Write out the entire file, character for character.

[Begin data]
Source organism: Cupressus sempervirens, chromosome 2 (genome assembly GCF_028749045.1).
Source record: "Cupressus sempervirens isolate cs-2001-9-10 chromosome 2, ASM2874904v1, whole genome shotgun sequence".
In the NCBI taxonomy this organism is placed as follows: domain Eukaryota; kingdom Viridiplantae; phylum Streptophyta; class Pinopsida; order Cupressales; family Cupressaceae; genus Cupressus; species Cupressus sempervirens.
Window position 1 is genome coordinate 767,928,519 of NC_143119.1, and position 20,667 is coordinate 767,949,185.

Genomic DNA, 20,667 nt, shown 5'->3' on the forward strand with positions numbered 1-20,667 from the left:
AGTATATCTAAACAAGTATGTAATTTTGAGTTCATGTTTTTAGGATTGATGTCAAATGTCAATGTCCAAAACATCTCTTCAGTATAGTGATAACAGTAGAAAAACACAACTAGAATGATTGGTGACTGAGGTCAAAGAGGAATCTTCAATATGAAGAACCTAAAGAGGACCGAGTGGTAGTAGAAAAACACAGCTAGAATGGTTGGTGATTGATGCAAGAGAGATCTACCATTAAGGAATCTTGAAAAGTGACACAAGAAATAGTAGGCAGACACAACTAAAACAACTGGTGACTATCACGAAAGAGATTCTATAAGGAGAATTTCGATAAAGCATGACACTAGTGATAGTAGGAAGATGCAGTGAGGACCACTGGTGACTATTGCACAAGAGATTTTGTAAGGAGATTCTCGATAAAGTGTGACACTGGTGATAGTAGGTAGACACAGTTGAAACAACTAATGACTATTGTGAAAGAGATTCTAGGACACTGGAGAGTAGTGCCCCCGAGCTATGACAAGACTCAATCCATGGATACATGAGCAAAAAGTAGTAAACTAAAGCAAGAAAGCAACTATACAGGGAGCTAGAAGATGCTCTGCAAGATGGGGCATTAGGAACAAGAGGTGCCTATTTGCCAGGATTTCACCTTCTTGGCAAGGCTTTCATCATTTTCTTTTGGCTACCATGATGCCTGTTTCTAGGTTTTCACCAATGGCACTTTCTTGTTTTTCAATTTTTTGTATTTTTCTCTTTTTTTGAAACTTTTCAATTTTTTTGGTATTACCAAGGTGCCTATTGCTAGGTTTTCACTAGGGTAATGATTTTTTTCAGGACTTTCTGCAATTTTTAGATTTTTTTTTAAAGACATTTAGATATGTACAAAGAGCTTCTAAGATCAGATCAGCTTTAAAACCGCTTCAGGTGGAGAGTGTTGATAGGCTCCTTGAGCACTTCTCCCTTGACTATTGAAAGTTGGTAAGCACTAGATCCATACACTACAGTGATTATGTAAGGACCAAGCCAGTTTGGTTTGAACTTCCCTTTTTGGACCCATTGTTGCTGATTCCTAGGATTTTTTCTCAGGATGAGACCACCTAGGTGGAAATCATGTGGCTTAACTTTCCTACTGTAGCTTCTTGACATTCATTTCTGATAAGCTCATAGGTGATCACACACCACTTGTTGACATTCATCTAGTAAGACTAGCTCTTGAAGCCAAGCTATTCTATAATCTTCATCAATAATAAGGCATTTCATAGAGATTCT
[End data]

Source organism: Cupressus sempervirens, chromosome 2 (genome assembly GCF_028749045.1).
Source record: "Cupressus sempervirens isolate cs-2001-9-10 chromosome 2, ASM2874904v1, whole genome shotgun sequence".
In the NCBI taxonomy this organism is placed as follows: domain Eukaryota; kingdom Viridiplantae; phylum Streptophyta; class Pinopsida; order Cupressales; family Cupressaceae; genus Cupressus; species Cupressus sempervirens.
Window position 1 is genome coordinate 767,928,519 of NC_143119.1, and position 20,667 is coordinate 767,949,185.

Genomic DNA, 20,667 nt, shown 5'->3' on the forward strand with positions numbered 1-20,667 from the left:
AGTATATCTAAACAAGTATGTAATTTTGAGTTCATGTTTTTAGGATTGATGTCAAATGTCAATGTCCAAAACATCTCTTCAGTATAGTGATAACAGTAGAAAAACACAACTAGAATGATTGGTGACTGAGGTCAAAGAGGAATCTTCAATATGAAGAACCTAAAGAGGACCGAGTGGTAGTAGAAAAACACAGCTAGAATGGTTGGTGATTGATGCAAGAGAGATCTACCATTAAGGAATCTTGAAAAGTGACACAAGAAATAGTAGGCAGACACAACTAAAACAACTGGTGACTATCACGAAAGAGATTCTATAAGGAGAATTTCGATAAAGCATGACACTAGTGATAGTAGGAAGATGCAGTGAGGACCACTGGTGACTATTGCACAAGAGATTTTGTAAGGAGATTCTCGATAAAGTGTGACACTGGTGATAGTAGGTAGACACAGTTGAAACAACTAATGACTATTGTGAAAGAGATTCTAGGACACTGGAGAGTAGTGCCCCCGAGCTATGACAAGACTCAATCCATGGATACATGAGCAAAAAGTAGTAAACTAAAGCAAGAAAGCAACTATACAGGGAGCTAGAAGATGCTCTGCAAGATGGGGCATTAGGAACAAGAGGTGCCTATTTGCCAGGATTTCACCTTCTTGGCAAGGCTTTCATCATTTTCTTTTGGCTACCATGATGCCTGTTTCTAGGTTTTCACCAATGGCACTTTCTTGTTTTTCAATTTTTTGTATTTTTCTCTTTTTTTGAAACTTTTCAATTTTTTTGGTATTACCAAGGTGCCTATTGCTAGGTTTTCACTAGGGTAATGATTTTTTTCAGGACTTTCTGCAATTTTTAGATTTTTTTTTAAAGACATTTAGATATGTACAAAGAGCTTCTAAGATCAGATCAGCTTTAAAACCGCTTCAGGTGGAGAGTGTTGATAGGCTCCTTGAGCACTTCTCCCTTGACTATTGAAAGTTGGTAAGCACTAGATCCATACACTACAGTGATTATGTAAGGACCAAGCCAGTTTGGTTTGAACTTCCCTTTTTGGACCCATTGTTGCTGATTCCTAGGATTTTTTCTCAGGATGAGACCACCTAGGTGGAAATCATGTGGCTTAACTTTCCTACTGTAGCTTCTTGACATTCATTTCTGATAAGCTCATAGGTGATCACACACCACTTGTTGACATTCATCTAGTAAGACTAGCTCTTGAAGCCAAGCTATTCTATAATCTTCATCAATAATAAGGCATTTCATAGAGATTCT